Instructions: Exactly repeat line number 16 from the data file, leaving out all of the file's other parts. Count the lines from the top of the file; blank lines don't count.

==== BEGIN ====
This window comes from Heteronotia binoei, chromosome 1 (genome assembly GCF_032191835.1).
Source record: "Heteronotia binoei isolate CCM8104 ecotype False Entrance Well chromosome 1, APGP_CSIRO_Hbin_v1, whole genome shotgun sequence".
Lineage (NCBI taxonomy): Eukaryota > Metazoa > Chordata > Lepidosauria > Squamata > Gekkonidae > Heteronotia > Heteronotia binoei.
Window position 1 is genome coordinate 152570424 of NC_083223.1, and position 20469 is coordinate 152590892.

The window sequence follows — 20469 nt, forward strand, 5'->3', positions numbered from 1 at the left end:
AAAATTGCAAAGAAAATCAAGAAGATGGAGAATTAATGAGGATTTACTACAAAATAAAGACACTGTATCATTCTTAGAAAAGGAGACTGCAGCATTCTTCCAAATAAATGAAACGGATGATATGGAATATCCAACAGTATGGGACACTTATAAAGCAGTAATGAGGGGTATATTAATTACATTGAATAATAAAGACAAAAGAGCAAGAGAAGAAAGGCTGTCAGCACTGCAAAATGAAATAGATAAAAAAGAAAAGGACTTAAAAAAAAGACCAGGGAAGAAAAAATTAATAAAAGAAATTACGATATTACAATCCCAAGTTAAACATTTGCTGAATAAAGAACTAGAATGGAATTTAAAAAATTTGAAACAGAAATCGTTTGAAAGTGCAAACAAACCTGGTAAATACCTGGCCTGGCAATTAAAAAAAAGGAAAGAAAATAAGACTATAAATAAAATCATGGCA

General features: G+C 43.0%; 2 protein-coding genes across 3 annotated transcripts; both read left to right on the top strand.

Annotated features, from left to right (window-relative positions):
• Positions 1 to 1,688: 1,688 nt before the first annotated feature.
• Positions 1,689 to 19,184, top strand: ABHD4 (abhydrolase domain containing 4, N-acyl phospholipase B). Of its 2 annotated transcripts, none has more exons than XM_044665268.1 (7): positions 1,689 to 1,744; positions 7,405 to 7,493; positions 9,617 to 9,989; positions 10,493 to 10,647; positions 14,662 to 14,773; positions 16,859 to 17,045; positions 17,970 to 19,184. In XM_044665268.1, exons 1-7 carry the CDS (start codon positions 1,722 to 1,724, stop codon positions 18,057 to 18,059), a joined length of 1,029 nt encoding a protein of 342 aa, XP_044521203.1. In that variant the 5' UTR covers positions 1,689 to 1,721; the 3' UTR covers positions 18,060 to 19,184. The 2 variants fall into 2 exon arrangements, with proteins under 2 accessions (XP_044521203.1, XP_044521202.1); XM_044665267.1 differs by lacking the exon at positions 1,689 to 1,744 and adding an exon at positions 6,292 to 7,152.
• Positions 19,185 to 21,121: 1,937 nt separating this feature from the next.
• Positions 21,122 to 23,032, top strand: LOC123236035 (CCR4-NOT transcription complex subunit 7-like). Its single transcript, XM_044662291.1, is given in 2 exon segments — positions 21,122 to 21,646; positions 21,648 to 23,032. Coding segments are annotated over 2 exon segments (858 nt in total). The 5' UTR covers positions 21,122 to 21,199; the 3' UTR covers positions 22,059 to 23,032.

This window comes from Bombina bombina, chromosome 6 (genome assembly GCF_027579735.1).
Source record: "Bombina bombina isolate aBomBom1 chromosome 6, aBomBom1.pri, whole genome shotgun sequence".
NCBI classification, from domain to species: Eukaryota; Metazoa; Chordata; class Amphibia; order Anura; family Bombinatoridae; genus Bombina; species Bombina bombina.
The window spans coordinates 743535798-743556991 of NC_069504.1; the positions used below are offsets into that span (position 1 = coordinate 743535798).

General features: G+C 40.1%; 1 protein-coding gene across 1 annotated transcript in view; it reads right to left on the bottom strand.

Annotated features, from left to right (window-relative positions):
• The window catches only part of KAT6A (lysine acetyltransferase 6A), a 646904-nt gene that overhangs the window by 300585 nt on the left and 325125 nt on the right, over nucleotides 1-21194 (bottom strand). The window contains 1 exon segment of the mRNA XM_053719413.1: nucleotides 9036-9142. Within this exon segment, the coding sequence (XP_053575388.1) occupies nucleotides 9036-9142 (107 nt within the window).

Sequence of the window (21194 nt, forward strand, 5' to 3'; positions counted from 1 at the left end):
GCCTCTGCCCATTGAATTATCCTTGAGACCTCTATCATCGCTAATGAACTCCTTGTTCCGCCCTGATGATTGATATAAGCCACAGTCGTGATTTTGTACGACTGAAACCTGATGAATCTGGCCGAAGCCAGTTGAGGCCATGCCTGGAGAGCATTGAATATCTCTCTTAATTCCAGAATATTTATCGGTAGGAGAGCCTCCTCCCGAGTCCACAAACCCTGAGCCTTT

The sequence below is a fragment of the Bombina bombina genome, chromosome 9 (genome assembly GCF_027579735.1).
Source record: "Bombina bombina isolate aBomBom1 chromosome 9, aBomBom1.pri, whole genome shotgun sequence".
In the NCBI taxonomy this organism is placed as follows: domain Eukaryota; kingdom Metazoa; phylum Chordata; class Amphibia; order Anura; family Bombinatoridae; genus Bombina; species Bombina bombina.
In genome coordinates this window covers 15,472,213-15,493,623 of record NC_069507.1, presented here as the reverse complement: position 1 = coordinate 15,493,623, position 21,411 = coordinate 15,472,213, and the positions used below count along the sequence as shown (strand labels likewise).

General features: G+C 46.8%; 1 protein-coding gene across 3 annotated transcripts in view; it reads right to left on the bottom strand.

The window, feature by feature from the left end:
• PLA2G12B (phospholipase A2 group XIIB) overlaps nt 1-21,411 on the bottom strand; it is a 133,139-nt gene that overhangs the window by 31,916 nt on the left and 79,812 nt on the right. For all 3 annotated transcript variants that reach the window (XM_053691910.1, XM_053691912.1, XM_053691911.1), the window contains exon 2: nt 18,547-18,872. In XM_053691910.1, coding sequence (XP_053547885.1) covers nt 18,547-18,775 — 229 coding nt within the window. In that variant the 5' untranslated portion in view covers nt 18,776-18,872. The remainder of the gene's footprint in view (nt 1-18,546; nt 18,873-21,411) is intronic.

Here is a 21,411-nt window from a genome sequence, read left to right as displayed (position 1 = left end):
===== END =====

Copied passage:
The window spans coordinates 743535798-743556991 of NC_069504.1; the positions used below are offsets into that span (position 1 = coordinate 743535798).